Coral reefs are retreating from equatorial waters and establishing new reefs in more temperate regions, according to NSF-funded research. Scientists found that the number of young corals on tropical reefs has declined by 85 percent -- and doubled on subtropical reefs -- over the last four decades. The research was conducted in part at NSF's Moorea Coral Reef Long-Term Ecological Research site in French Polynesia, one of 28 such NSF long-term research sites across the country and around the globe. As oceans warm, cooler subtropical environments are becoming more favorable for corals than the equatorial waters where they traditionally thrived. That's allowing drifting coral larvae to settle and grow in new regions. The scientists, who are affiliated with more than a dozen institutions, believe that only certain types of coral are able to reach these new locations, based on how far their microscopic larvae can drift on currents before they run out of limited fat stores.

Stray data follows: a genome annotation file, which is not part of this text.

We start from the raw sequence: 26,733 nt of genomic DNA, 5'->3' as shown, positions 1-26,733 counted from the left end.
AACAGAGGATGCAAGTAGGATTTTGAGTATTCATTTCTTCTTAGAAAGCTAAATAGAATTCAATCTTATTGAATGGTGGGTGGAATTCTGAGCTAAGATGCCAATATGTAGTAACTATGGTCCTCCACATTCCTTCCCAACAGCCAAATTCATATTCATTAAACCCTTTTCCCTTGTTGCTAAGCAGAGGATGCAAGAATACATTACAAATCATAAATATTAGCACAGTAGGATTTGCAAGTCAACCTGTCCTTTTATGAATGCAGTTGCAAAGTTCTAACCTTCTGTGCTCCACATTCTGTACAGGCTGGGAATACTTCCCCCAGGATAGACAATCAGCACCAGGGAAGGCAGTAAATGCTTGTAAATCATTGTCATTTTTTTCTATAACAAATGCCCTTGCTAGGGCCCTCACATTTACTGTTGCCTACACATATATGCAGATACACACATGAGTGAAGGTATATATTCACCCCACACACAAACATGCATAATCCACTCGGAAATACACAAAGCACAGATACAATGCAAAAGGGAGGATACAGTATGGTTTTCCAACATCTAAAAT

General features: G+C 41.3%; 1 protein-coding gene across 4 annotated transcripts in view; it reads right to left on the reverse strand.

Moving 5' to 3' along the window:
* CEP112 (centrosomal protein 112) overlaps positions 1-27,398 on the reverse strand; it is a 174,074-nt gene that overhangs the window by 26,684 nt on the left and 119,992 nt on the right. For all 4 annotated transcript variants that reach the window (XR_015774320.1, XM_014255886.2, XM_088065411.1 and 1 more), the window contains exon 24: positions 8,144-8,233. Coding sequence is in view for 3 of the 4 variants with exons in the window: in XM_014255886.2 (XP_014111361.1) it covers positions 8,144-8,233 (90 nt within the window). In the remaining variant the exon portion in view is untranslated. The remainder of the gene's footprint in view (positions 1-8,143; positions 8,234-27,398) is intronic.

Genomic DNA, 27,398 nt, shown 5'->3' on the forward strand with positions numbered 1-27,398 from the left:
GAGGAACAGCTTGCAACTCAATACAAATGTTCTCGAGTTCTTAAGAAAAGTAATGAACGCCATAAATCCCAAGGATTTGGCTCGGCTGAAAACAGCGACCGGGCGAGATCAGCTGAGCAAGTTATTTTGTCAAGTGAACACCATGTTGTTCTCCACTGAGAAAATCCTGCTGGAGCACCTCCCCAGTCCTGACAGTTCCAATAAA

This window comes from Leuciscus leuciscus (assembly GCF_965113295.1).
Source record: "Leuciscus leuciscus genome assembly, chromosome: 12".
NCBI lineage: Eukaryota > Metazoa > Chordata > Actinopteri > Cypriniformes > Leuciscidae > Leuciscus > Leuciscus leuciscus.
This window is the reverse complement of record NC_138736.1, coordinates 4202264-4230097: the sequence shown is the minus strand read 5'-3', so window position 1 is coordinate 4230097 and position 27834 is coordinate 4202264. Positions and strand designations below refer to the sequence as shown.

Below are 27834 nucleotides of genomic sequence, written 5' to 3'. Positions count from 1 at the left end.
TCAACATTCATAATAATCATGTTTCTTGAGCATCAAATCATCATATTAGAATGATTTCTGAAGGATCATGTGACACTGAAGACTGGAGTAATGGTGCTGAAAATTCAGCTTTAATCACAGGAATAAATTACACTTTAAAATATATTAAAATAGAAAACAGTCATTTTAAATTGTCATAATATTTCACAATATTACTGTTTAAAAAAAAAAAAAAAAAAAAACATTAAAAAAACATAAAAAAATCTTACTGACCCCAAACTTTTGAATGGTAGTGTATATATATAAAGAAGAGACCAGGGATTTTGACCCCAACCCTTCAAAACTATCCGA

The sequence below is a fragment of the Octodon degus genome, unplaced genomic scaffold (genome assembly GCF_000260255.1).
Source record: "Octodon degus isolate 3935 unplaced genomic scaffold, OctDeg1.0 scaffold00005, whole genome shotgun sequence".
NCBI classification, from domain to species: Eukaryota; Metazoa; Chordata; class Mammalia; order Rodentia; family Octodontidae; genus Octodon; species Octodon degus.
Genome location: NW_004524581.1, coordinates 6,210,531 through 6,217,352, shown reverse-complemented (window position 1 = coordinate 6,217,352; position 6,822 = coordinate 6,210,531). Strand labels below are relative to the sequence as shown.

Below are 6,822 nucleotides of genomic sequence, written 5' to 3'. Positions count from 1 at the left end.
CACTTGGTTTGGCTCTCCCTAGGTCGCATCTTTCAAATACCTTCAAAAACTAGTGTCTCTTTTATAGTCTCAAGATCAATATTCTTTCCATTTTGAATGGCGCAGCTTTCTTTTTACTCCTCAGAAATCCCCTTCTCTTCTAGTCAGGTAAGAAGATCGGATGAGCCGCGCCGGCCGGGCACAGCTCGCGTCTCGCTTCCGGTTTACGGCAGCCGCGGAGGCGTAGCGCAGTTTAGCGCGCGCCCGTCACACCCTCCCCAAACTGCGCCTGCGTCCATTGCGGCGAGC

Visit Website | Image credit: Nichole Price/Bigelow Laboratory for Ocean Sciences